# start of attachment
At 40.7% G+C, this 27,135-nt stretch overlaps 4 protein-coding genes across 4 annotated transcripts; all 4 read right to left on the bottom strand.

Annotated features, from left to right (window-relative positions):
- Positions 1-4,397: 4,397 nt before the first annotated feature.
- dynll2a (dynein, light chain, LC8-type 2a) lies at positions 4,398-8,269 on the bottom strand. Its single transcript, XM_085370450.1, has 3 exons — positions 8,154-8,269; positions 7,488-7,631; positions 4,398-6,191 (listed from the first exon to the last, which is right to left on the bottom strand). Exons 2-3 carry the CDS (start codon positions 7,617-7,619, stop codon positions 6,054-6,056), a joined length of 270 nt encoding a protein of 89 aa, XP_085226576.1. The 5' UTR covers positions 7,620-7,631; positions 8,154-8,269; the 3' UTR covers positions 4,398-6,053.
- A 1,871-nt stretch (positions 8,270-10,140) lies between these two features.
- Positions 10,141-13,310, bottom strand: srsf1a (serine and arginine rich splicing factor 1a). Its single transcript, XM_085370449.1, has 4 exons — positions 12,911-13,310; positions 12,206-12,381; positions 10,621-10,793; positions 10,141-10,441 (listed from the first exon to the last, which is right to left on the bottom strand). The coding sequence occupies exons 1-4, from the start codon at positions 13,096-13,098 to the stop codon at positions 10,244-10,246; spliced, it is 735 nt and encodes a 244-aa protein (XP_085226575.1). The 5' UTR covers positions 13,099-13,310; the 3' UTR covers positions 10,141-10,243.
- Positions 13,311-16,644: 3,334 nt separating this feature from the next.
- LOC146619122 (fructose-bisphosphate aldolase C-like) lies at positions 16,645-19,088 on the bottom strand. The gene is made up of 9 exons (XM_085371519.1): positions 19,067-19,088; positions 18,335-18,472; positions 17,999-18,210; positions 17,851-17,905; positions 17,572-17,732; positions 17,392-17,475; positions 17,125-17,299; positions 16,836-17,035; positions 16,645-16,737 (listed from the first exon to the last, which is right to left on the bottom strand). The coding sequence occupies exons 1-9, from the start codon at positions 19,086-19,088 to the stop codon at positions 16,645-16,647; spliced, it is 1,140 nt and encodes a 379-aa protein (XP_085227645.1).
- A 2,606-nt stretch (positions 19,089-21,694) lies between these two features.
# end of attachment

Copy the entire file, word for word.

At 40.7% G+C, this 27,135-nt stretch overlaps 4 protein-coding genes across 4 annotated transcripts; all 4 read right to left on the bottom strand.

Annotated features, from left to right (window-relative positions):
- Positions 1-4,397: 4,397 nt before the first annotated feature.
- dynll2a (dynein, light chain, LC8-type 2a) lies at positions 4,398-8,269 on the bottom strand. Its single transcript, XM_085370450.1, has 3 exons — positions 8,154-8,269; positions 7,488-7,631; positions 4,398-6,191 (listed from the first exon to the last, which is right to left on the bottom strand). Exons 2-3 carry the CDS (start codon positions 7,617-7,619, stop codon positions 6,054-6,056), a joined length of 270 nt encoding a protein of 89 aa, XP_085226576.1. The 5' UTR covers positions 7,620-7,631; positions 8,154-8,269; the 3' UTR covers positions 4,398-6,053.
- A 1,871-nt stretch (positions 8,270-10,140) lies between these two features.
- Positions 10,141-13,310, bottom strand: srsf1a (serine and arginine rich splicing factor 1a). Its single transcript, XM_085370449.1, has 4 exons — positions 12,911-13,310; positions 12,206-12,381; positions 10,621-10,793; positions 10,141-10,441 (listed from the first exon to the last, which is right to left on the bottom strand). The coding sequence occupies exons 1-4, from the start codon at positions 13,096-13,098 to the stop codon at positions 10,244-10,246; spliced, it is 735 nt and encodes a 244-aa protein (XP_085226575.1). The 5' UTR covers positions 13,099-13,310; the 3' UTR covers positions 10,141-10,243.
- Positions 13,311-16,644: 3,334 nt separating this feature from the next.
- LOC146619122 (fructose-bisphosphate aldolase C-like) lies at positions 16,645-19,088 on the bottom strand. The gene is made up of 9 exons (XM_085371519.1): positions 19,067-19,088; positions 18,335-18,472; positions 17,999-18,210; positions 17,851-17,905; positions 17,572-17,732; positions 17,392-17,475; positions 17,125-17,299; positions 16,836-17,035; positions 16,645-16,737 (listed from the first exon to the last, which is right to left on the bottom strand). The coding sequence occupies exons 1-9, from the start codon at positions 19,086-19,088 to the stop codon at positions 16,645-16,647; spliced, it is 1,140 nt and encodes a 379-aa protein (XP_085227645.1).
- A 2,606-nt stretch (positions 19,089-21,694) lies between these two features.